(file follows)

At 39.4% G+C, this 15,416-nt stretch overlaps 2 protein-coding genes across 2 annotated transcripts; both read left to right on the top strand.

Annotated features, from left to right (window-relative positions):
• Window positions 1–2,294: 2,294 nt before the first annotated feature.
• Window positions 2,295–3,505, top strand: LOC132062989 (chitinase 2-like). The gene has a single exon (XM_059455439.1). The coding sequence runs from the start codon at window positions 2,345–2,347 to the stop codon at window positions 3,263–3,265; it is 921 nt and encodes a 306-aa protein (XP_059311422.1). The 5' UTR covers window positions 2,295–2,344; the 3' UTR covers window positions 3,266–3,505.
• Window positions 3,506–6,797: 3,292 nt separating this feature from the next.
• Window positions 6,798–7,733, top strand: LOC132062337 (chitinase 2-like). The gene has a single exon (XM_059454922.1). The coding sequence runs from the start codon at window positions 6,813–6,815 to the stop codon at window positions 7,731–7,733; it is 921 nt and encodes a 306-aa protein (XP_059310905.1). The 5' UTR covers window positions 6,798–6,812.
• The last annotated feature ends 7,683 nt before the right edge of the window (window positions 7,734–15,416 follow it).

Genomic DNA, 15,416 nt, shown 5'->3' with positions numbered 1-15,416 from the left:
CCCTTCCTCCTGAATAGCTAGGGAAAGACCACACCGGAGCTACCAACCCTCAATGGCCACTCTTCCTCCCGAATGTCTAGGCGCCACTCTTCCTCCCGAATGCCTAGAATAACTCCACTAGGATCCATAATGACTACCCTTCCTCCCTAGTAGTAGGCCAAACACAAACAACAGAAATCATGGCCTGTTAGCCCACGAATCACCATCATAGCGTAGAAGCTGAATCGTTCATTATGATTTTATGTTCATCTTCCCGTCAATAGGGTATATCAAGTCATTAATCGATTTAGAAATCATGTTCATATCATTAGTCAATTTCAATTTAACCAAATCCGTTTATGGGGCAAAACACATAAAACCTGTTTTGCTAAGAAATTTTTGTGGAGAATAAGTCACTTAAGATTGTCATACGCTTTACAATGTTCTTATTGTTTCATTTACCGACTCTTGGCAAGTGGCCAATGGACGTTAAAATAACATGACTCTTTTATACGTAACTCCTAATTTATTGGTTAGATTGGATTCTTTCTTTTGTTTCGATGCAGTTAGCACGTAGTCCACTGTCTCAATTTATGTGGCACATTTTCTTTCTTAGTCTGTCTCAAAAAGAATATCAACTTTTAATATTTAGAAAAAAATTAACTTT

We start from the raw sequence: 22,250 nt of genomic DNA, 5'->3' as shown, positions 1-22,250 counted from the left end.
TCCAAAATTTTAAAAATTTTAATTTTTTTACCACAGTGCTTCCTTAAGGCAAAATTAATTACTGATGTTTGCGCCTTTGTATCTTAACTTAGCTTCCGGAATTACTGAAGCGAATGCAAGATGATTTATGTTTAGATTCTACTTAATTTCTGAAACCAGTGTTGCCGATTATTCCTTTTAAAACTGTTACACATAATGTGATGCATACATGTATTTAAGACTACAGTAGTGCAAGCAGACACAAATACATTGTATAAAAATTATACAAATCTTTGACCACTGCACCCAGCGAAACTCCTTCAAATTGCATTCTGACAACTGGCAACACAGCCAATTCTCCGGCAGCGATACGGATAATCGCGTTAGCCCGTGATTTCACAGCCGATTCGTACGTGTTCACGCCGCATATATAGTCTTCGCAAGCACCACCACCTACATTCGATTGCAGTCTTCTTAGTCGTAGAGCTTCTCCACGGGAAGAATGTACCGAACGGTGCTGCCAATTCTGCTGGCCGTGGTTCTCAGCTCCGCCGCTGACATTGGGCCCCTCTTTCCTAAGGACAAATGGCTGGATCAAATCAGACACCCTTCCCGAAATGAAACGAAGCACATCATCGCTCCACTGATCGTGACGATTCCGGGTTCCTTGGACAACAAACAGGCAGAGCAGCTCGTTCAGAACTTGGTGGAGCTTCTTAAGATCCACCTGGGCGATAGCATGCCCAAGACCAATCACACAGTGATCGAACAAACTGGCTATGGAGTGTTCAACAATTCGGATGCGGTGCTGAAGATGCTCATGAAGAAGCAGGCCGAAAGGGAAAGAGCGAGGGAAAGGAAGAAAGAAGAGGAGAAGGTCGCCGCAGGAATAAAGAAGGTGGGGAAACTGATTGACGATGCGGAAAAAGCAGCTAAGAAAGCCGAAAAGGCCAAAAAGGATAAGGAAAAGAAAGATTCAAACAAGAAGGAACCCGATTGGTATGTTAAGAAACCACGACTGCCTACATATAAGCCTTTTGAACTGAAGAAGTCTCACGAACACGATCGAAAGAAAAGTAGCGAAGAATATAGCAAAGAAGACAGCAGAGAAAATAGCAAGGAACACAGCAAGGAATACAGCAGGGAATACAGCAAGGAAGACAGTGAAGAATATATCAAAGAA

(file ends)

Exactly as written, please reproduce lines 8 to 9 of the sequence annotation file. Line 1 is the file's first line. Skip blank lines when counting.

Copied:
Genomic DNA, 15,416 nt, shown 5'->3' with positions numbered 1-15,416 from the left:
CCCTTCCTCCTGAATAGCTAGGGAAAGACCACACCGGAGCTACCAACCCTCAATGGCCACTCTTCCTCCCGAATGTCTAGGCGCCACTCTTCCTCCCGAATGCCTAGAATAACTCCACTAGGATCCATAATGACTACCCTTCCTCCCTAGTAGTAGGCCAAACACAAACAACAGAAATCATGGCCTGTTAGCCCACGAATCACCATCATAGCGTAGAAGCTGAATCGTTCATTATGATTTTATGTTCATCTTCCCGTCAATAGGGTATATCAAGTCATTAATCGATTTAGAAATCATGTTCATATCATTAGTCAATTTCAATTTAACCAAATCCGTTTATGGGGCAAAACACATAAAACCTGTTTTGCTAAGAAATTTTTGTGGAGAATAAGTCACTTAAGATTGTCATACGCTTTACAATGTTCTTATTGTTTCATTTACCGACTCTTGGCAAGTGGCCAATGGACGTTAAAATAACATGACTCTTTTATACGTAACTCCTAATTTATTGGTTAGATTGGATTCTTTCTTTTGTTTCGATGCAGTTAGCACGTAGTCCACTGTCTCAATTTATGTGGCACATTTTCTTTCTTAGTCTGTCTCAAAAAGAATATCAACTTTTAATATTTAGAAAAAAATTAACTTT